30 Jul 2021

Careful Granddad!

Whitcliffe Common, Wednesday 21st July 2021

A second postponement meant a search for a suitable alternative site to visit. It is a while since we visited Whitcliffe Common to the south of Ludlow, so the postponement provided an opportunity to renew our acquaintance with the Shropshire Wildlife Trust reserve.

The car park and meeting point provided us with an excellent view over Ludlow, with the castle prominent in the bright sunshine of a hot summer's day.

Photograph: Stephen Mitchell

One of the group brought along his daughter and grandchild which reduced our average age for the day by about 10% and left us breathless as the child's boundless enthusiasm and curiosity dragged us along behind him.

The large meadow was the area in which we started. This area had the least shade so was better tackled before the heat of the day got the better of us.

We surveyed here ...

We surveyed there ...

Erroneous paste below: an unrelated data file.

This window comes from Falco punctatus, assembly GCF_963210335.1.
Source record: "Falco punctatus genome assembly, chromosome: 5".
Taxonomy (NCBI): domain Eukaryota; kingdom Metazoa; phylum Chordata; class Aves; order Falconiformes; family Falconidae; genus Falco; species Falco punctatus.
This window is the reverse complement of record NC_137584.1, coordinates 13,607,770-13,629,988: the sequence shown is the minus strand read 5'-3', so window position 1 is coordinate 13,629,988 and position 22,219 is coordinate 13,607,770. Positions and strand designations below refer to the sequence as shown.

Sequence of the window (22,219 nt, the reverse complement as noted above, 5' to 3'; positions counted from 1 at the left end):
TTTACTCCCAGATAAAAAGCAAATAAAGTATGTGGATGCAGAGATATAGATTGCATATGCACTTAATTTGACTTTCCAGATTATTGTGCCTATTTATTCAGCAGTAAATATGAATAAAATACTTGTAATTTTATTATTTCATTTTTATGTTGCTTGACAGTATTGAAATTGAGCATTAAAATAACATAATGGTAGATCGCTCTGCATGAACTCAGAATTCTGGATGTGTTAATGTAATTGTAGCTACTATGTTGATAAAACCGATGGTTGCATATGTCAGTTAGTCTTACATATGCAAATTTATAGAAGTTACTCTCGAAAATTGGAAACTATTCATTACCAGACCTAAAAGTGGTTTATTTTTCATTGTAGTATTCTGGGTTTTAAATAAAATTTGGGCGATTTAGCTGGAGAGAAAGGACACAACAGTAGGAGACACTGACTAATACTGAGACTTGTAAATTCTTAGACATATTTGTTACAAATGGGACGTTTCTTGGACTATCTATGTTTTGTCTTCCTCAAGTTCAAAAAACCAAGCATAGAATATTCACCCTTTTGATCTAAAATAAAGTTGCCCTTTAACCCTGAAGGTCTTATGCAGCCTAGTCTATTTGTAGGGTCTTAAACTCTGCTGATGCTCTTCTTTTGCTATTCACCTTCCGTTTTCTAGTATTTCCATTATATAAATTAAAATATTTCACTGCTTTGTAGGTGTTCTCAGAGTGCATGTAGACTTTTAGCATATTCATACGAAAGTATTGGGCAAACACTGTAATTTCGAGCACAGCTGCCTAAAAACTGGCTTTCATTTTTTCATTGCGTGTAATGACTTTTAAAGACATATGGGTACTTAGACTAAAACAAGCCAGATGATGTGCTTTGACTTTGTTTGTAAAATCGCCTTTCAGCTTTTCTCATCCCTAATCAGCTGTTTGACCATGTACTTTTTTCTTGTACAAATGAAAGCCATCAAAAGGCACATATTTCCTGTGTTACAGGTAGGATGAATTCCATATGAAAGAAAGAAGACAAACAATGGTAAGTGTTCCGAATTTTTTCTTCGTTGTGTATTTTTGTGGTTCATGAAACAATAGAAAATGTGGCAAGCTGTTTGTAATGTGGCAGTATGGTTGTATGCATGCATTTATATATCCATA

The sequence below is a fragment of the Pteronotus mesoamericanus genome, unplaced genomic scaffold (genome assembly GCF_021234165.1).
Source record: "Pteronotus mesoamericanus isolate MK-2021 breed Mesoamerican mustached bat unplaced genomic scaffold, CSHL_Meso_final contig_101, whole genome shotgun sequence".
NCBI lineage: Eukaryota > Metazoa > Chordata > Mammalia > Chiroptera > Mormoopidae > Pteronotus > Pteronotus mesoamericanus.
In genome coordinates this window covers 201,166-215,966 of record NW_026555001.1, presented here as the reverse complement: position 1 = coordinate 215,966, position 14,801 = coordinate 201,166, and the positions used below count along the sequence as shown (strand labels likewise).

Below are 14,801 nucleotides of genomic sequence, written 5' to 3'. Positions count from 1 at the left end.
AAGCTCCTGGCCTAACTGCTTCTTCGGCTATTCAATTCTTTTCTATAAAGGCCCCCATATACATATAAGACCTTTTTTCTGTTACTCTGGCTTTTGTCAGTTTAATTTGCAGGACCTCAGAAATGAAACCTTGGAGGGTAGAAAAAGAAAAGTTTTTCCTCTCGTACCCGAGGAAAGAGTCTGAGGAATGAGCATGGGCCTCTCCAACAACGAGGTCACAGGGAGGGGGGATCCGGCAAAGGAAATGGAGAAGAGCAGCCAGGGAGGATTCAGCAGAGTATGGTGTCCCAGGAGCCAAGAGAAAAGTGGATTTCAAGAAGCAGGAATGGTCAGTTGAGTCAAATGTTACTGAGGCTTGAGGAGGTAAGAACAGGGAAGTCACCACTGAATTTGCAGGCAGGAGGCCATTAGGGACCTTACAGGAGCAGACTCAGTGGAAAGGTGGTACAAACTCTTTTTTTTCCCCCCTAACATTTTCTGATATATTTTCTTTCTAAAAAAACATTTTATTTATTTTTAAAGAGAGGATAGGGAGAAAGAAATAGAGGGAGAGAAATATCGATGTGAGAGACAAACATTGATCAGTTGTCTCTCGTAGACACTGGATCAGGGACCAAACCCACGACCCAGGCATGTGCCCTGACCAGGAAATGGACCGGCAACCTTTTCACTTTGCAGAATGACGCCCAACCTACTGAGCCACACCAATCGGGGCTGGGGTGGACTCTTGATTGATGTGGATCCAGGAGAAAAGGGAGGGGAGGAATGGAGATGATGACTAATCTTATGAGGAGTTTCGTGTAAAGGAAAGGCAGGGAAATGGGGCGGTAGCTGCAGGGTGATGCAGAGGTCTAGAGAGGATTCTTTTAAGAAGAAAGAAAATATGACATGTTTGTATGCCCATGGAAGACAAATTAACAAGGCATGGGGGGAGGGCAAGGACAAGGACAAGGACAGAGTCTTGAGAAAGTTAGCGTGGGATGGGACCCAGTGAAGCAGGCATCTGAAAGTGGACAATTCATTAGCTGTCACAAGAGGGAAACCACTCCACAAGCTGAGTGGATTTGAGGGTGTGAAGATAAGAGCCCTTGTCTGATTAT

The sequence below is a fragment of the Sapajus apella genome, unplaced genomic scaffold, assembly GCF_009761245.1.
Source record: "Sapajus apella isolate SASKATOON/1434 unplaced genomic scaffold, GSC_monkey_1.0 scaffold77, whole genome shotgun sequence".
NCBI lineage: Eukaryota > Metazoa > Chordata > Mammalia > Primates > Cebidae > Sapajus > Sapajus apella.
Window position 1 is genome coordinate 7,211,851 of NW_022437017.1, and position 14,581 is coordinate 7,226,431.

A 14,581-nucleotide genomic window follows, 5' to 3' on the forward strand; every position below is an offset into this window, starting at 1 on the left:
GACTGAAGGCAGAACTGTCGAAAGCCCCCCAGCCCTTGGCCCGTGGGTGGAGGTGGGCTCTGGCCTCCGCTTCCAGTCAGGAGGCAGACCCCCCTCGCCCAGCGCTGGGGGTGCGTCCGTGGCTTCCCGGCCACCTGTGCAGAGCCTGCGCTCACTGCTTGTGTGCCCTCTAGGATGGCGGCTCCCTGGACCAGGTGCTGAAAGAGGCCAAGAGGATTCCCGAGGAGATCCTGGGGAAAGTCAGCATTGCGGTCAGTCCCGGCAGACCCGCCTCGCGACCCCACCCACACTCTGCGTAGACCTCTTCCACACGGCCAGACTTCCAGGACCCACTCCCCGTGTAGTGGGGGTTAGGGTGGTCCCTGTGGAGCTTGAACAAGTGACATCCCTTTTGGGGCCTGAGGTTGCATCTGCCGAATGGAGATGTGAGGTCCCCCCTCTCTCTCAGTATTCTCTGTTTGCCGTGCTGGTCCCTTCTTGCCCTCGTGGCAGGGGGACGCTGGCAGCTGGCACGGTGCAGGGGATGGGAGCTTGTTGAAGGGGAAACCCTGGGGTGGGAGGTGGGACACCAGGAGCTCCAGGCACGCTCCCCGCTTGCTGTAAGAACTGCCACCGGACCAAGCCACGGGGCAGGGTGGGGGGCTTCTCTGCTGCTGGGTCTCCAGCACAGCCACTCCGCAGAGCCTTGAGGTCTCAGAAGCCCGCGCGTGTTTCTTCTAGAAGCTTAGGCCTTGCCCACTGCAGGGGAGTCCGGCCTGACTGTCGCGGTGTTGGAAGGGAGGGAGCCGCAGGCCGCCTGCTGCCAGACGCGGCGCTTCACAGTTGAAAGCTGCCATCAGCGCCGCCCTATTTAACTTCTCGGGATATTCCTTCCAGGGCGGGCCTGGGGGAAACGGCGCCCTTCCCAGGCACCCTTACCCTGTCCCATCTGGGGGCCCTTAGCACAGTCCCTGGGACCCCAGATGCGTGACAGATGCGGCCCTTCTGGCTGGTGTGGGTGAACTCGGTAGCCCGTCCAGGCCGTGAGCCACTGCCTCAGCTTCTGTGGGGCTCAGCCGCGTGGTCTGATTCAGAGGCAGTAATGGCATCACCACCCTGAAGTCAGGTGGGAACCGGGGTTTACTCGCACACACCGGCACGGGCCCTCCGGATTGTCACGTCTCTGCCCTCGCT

We looked everywhere (OK. I have overexaggerated a little) ...

Photograph: Stephen Mitchell

Whilst some decided to take advantage of the seats.

The grassland yielded plenty of delights and our photographers took their chances when insects came to a rest. Here are some of their efforts.

A moth commonly found in grasslands, Agriphila straminea.

Photograph: Jim Almond

Another moth that is usually perpetual motion whenever you try to get close, a Silver Y.

Photograph: Jim Almond

A Red-tailed bumble bee.

Photograph: Jim Almond

A Roesel's bush cricket.

Photograph: David Williams

A Common blue butterfly.

Photograph: Jim Almond

And one subject that was not about to take the huff and fly or run away, although they did move in the breeze, Harebells.

Our final grassland species is a Small skipper that formed an attachment to our young entomologist.

Photographer: David Williams

The grassland was surrounded by trees and scrub (as well as the road on which we parked) and this habitat was scoured for anything of interest.

A robberfly.

Photograph: Jim Almond

I am sorry but I do not know which species. This family of flies are superb hunters of other invertebrates as proven by a similar fly that has caught a moth.

Next was an arboreal insect, an Oak bush cricket.

Photograph: Jim Almond